How to Eliminate Scales on a Neem Plant


Neem plants (Azadirachta indica) are broadleaf evergreens growing in U.S. Department of Agriculture plant hardiness zones 10 through 12. These tropical trees produce fragrant white flowers, and the oil derived from their leaves is used in pesticides to control insects and diseases that affect plants. Even though it has no serious problems, scales sometimes can infest the neem tree, consuming the plant’s cell content. Their feeding causes the foliage of the infested tree to wilt and discolor, and the leaves can drop from the branches prematurely. Thankfully, you can eliminate scales by implementing proper cultural care used in conjunction with horticultural oil.

Things You'll Need

  • Annual plants, such as basil, dill and sweet alyssum
  • Work gloves
  • Pruning shears
  • Horticultural oil concentrate
  • Stir stick
  • Garden sprayer
  • Attract lacewings, ladybugs and other beneficial insects that prey on scales by planting annual plants, such as basil (Ocimum basilicum), dill (Anethum graveolens) and sweet alyssum (Lobularia maritima).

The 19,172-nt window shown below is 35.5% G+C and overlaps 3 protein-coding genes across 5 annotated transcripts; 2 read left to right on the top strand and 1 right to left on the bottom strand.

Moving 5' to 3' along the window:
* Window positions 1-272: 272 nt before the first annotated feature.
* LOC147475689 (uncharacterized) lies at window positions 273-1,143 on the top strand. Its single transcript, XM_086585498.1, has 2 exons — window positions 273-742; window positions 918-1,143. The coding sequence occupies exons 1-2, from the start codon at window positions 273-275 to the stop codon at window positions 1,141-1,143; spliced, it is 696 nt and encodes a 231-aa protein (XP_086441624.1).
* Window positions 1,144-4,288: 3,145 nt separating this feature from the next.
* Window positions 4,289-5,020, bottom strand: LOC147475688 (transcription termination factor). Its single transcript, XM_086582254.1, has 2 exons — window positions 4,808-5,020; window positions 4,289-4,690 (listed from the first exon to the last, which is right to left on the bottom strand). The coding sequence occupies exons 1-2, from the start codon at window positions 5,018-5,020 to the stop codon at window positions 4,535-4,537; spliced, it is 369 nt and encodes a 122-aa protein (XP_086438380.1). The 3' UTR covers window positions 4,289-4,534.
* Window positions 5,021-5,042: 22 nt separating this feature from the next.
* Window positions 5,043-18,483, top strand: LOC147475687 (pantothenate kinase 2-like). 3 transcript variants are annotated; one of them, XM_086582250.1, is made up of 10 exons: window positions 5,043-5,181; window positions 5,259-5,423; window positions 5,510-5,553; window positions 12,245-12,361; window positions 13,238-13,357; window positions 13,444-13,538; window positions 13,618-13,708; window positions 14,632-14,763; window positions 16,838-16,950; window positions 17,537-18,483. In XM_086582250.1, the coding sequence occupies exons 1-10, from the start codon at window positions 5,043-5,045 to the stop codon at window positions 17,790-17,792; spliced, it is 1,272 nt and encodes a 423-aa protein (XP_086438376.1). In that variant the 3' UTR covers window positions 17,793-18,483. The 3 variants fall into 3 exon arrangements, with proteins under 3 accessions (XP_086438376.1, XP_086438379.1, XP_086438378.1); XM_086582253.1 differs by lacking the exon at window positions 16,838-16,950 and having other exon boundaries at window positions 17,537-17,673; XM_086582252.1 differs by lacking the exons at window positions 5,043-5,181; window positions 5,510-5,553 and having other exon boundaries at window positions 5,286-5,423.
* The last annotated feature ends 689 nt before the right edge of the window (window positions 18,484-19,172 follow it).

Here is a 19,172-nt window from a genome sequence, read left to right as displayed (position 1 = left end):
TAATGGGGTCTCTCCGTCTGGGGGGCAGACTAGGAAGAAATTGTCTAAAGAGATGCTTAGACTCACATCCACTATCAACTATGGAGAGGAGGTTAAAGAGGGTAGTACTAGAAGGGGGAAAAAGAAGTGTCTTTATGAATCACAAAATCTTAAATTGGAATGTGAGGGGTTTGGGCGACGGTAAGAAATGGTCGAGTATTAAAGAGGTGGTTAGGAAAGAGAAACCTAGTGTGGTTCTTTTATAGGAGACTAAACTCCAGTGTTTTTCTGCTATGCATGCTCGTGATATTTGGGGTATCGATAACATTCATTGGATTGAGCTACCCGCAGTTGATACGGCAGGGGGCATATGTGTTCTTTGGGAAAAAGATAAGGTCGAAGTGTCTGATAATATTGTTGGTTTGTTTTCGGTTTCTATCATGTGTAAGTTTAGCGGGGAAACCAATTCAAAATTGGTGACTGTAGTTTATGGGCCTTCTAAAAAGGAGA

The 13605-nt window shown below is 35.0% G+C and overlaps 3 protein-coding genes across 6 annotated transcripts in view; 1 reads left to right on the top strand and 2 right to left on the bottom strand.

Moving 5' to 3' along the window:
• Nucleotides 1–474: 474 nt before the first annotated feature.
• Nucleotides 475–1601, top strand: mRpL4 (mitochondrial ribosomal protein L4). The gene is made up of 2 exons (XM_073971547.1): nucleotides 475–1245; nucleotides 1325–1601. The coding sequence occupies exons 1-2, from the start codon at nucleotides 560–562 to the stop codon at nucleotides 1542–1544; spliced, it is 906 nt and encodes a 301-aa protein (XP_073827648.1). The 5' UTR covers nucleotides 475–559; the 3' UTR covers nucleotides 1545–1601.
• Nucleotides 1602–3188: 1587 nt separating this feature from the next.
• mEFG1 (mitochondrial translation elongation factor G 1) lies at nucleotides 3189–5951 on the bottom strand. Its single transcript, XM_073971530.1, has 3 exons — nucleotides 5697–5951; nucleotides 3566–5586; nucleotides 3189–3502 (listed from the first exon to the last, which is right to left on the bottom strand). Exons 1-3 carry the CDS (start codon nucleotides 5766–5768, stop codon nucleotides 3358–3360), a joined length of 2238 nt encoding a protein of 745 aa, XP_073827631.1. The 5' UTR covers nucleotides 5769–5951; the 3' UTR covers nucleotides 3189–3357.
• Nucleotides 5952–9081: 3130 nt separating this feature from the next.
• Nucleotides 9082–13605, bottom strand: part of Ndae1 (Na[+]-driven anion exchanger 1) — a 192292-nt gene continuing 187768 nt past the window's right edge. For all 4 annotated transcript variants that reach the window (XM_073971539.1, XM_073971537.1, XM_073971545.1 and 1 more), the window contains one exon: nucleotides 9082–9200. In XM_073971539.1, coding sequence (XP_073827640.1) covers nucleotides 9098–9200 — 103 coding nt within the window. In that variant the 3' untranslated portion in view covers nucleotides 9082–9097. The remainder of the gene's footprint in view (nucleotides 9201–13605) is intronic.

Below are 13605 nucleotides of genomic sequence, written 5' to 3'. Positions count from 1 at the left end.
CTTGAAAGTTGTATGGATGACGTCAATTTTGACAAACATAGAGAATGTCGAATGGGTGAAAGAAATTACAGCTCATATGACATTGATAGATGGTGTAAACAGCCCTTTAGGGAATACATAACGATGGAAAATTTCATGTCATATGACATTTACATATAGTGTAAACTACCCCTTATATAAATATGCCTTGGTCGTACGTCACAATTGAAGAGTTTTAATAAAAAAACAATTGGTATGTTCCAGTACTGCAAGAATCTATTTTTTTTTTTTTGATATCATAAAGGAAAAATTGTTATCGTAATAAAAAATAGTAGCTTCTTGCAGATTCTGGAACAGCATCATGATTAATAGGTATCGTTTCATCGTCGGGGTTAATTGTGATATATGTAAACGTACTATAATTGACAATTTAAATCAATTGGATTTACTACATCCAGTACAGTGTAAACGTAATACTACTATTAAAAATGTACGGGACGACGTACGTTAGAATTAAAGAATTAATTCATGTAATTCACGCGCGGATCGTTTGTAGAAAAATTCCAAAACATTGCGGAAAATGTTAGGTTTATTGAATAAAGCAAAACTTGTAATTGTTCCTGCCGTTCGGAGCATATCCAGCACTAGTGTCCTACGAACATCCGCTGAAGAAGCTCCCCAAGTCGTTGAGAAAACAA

• Wear work gloves. Prune heavily infested branches off the neem tree with a pair of sharp and sanitized pruning shears. Dispose of the infested branches immediately.

  • Dilute 5 tablespoons of horticultural oil concentrate in 1 gallon of water, mixing for several seconds with a stir stick. Pour the diluted oil into a garden sprayer. Spray the infested neem tree, covering the underside and topside of the leaves, trunk and branches. Repeat the process only if needed 30 days after the initial treatment.

Tips & Warnings

  • Follow the mixing and application instructions found on the horticultural oil label for best results.
  • Use horticultural oil only when temperatures fall between 40 and 90 degrees, the wind is calm and rain isn't forecast for 24 or more hours.
  • Provide proper irrigation to help keep neem trees healthy and vigorous, which increases its chance of withstanding a scale infestation with little to no long-term damage.
  • Wear chemical-resistant rubber gloves when using horticultural oil.
  • Keep people and pets away from the treated area until the horticultural oil has dried.
  • Avoid treating drought-stressed plants with horticultural oil.
  • Avoid treating plants when bees are actively present.

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